3.    KZKG ^ Gaara <"Linux said

      I recommend you if you want to learn web programming, obviously start with the basics (HTML), using basic means / tools (simple word processor like gedit, for example).

      Then, you can start to give it better style with HTML + CSS, when you see fit you leave the word processor and install Komodo-Edit, BlueFish or something like that, are development IDEs (applications that will help you to have a better and cleaner code).

    4.    Carlos-Xfce said

      Hi. I am a bit more of a newbie, but I have learned quite a few things and am still learning. I tell you that in a matter of web pages, I know how to do many things without having to know programming. First, I had to learn how to use a CMS: the one I use is WordPress, but also Moodle for a virtual classroom. WordPress is easy to use and very versatile.

      Apart from that, you have to hire a hosting service if you want to have your own domains: yourdomain.com, for example. You do not know the mania that unleashes that! I have pages with domain extensions .com, .org, .net, .mx, .fr, .us, .info and next year I'm going for .tv and .pro. But be careful, sometimes it is not easy to choose a good hosting company. The first one I hired was disgusting; the one from now satisfies me completely. I hired a reseller plan and I have given resources to friends to set up their pages as well.

      After all of this, I would suggest you get paid WordPress themes. They are safer and very pretty. There are many alternatives. My pages look very nice and elegant thanks to the professional themes.

      You will have to learn some things about MySQL databases and some PHP, but nothing that is complicated. Finally, by having your own hosting and domains, you can integrate Google Apps to enjoy Gmail with your own email account. That is: you have yourdomain.com and your email mail@yourdomain.com and as if it were a Gmail email.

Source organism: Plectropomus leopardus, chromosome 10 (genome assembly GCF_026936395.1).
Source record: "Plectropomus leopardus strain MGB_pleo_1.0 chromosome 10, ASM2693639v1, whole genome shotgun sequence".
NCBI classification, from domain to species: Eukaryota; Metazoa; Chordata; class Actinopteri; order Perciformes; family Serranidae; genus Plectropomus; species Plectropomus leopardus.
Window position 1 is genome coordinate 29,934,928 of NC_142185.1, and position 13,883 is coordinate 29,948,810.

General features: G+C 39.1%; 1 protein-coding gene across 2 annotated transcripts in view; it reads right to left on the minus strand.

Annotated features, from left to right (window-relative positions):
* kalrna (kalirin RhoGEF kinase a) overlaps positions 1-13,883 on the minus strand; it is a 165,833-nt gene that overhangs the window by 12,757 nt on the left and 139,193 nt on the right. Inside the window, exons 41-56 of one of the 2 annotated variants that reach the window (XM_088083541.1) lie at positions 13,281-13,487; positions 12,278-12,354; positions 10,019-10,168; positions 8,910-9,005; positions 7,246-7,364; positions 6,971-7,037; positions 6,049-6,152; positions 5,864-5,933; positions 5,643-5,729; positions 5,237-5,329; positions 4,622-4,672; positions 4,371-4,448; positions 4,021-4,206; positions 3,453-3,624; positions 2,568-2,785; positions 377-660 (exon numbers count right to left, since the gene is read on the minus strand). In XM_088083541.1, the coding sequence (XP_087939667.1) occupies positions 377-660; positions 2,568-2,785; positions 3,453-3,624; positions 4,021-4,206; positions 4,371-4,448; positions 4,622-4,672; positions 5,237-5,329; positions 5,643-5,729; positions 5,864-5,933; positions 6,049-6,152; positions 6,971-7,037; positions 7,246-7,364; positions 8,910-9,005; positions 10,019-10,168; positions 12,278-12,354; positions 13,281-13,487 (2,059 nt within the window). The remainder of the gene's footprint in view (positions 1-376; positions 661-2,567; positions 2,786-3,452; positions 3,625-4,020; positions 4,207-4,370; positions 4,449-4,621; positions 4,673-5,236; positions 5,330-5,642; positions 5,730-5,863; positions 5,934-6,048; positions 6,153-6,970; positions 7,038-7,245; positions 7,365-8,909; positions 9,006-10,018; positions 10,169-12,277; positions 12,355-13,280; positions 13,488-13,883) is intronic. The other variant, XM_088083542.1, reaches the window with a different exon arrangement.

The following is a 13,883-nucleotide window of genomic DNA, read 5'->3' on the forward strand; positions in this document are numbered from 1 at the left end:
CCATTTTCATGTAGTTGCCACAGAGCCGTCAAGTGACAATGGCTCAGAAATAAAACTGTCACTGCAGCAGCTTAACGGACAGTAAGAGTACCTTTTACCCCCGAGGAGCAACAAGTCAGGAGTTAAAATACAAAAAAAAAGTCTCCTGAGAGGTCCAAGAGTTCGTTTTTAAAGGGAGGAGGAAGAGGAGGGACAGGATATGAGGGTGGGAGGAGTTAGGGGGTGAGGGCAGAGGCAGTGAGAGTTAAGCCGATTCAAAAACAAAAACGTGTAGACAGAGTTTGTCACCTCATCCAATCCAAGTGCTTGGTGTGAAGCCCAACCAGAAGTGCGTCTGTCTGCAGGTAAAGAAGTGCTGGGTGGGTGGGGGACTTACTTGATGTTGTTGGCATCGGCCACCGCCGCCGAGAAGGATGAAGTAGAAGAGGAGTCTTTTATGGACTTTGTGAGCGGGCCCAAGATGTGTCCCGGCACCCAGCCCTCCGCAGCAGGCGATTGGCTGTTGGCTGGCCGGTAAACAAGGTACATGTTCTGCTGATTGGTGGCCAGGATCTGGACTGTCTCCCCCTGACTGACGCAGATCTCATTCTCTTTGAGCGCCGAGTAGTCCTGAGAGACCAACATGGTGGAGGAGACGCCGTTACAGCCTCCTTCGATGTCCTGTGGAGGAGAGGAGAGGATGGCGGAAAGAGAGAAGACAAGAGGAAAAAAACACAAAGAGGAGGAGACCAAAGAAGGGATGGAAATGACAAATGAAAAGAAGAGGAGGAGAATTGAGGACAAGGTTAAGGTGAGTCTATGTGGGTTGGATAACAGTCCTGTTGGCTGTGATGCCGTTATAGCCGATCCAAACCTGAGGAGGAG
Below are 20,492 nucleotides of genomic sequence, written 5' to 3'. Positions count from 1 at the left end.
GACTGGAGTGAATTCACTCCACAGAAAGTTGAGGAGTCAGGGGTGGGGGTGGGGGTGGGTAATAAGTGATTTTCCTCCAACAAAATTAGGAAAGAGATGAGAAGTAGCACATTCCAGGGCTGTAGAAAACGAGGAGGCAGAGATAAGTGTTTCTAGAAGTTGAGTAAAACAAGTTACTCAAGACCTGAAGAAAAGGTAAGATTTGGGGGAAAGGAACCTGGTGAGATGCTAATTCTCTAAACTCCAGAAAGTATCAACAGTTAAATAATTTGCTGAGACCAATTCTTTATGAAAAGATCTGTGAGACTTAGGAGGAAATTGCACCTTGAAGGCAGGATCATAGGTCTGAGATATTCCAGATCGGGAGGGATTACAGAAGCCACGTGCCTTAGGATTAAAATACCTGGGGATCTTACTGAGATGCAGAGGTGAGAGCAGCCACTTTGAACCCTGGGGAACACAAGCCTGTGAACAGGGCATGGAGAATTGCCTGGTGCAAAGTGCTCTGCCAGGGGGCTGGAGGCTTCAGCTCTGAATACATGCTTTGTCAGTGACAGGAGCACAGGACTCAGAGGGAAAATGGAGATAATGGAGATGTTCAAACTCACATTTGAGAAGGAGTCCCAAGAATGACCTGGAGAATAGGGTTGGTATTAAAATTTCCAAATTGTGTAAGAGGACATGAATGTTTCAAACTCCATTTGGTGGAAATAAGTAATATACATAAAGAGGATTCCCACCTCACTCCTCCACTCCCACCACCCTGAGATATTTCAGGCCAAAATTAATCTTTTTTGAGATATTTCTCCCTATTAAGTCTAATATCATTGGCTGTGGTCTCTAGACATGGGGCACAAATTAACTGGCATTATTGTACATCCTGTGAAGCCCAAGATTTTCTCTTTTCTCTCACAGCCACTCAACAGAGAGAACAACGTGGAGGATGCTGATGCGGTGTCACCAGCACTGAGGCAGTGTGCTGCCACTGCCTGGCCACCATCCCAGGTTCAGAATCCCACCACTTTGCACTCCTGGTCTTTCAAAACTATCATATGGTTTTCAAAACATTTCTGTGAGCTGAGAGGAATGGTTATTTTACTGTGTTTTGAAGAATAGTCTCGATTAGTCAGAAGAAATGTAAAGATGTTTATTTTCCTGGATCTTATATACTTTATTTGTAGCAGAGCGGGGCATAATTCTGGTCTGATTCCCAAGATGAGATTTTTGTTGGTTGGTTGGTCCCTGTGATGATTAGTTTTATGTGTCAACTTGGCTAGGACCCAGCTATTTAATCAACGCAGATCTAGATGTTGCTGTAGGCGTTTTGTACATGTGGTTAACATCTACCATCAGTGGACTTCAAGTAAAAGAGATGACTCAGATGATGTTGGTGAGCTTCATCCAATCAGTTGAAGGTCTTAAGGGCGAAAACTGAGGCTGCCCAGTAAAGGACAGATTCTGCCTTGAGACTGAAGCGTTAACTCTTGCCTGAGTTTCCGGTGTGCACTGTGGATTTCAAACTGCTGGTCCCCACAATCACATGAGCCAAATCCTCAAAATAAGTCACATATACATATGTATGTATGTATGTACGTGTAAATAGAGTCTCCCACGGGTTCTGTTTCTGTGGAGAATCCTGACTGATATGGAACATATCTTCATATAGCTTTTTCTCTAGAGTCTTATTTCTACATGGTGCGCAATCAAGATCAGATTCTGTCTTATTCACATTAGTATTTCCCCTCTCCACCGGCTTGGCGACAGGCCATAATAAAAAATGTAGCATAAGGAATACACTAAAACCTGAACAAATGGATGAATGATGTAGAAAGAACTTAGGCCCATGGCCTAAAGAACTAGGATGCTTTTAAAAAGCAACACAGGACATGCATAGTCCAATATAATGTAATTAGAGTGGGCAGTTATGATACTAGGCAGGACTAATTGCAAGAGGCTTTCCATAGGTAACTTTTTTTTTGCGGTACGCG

As for "make web pages from linux", that already has to do with the server. Everything I have said up to here you can do from a computer with internet and any operating system. But your hosting company is the one that will host your site on a server, be it Windows or Linux. The first company I hired used Windows and a panel (where the website is managed) that I didn't like at all. My current company offers both and I chose Linux - no problem. In addition, they work with the cPanel, very intuitive and easy to use.

      Well that's it. Courage: your wish is not impossible to fulfill, you only need the desire to learn and dedicate time to it. There is a lot of information online that helps you. I recommend the videos on YouTube: many people upload video tutorials to teach how to make web pages.

      Ah, there are other services, like Jimdo, to create a website without the need for knowledge and everything I said. It is intuitive and team work is very "cool". But if you want your own domain it is expensive; I paid for the professional package and it was very good. If it weren't for Jimdo, I wouldn't have made the leap to wanting to learn more and achieve what I can do today.

      Greetings.

  5.   Hairosv said

    Thanks guys…. I'm going to get down to work… ..downloading manuals… .. it happens that in my country (Dominican Republic) the courses are expensive, and right now I don't earn a salary to be able to do it….

  6.   coolito said

    In my LMDE using Postler, I love "simple ..." applications =)

    1.    elav <° Linux said

      I've used Postler, but it's still too green for my liking and doesn't have everything I need.

      regards

  7.   Francisco martin said

    Hello,

    Thanks for your information. My question is this:
    How can I store the messages locally? I have not been able to find this option, if it has one. I work on Windows.

    Thank you

    1.    elav <° Linux said

      Greetings Francisco. When I use this mail client, if I want to store local messages, then I configure a POP3 account. Now, I don't know in Windows where I would save this configuration.

      1.    Francisco martin said

        Thanks Elav for your quick reply.

        I understand that I have to create a POP account and move messages to that account. Is that really?

        Thanks again for your kindness.

        1.    elav <° Linux said

          Well, Sylpheed is capable of importing messages from Thunderbird, although the most common is that you download all messages from the server and then they will become local. In essence it is that, when you create the POP account the messages will be stored on your hard drive.

  8.   Francisco martin said

    Thank you very much.

    1.    elav <° Linux said

      You're welcome ^^

  9.   heavynethole said

    Excellent!! I just tried it, and it really is light, I stopped using Thunderbird for exactly that reason, over time and Gnome felt so heavy…. by the way I use LXDE in Arch, and the performance is great for my 6 email accounts.

    Greetings!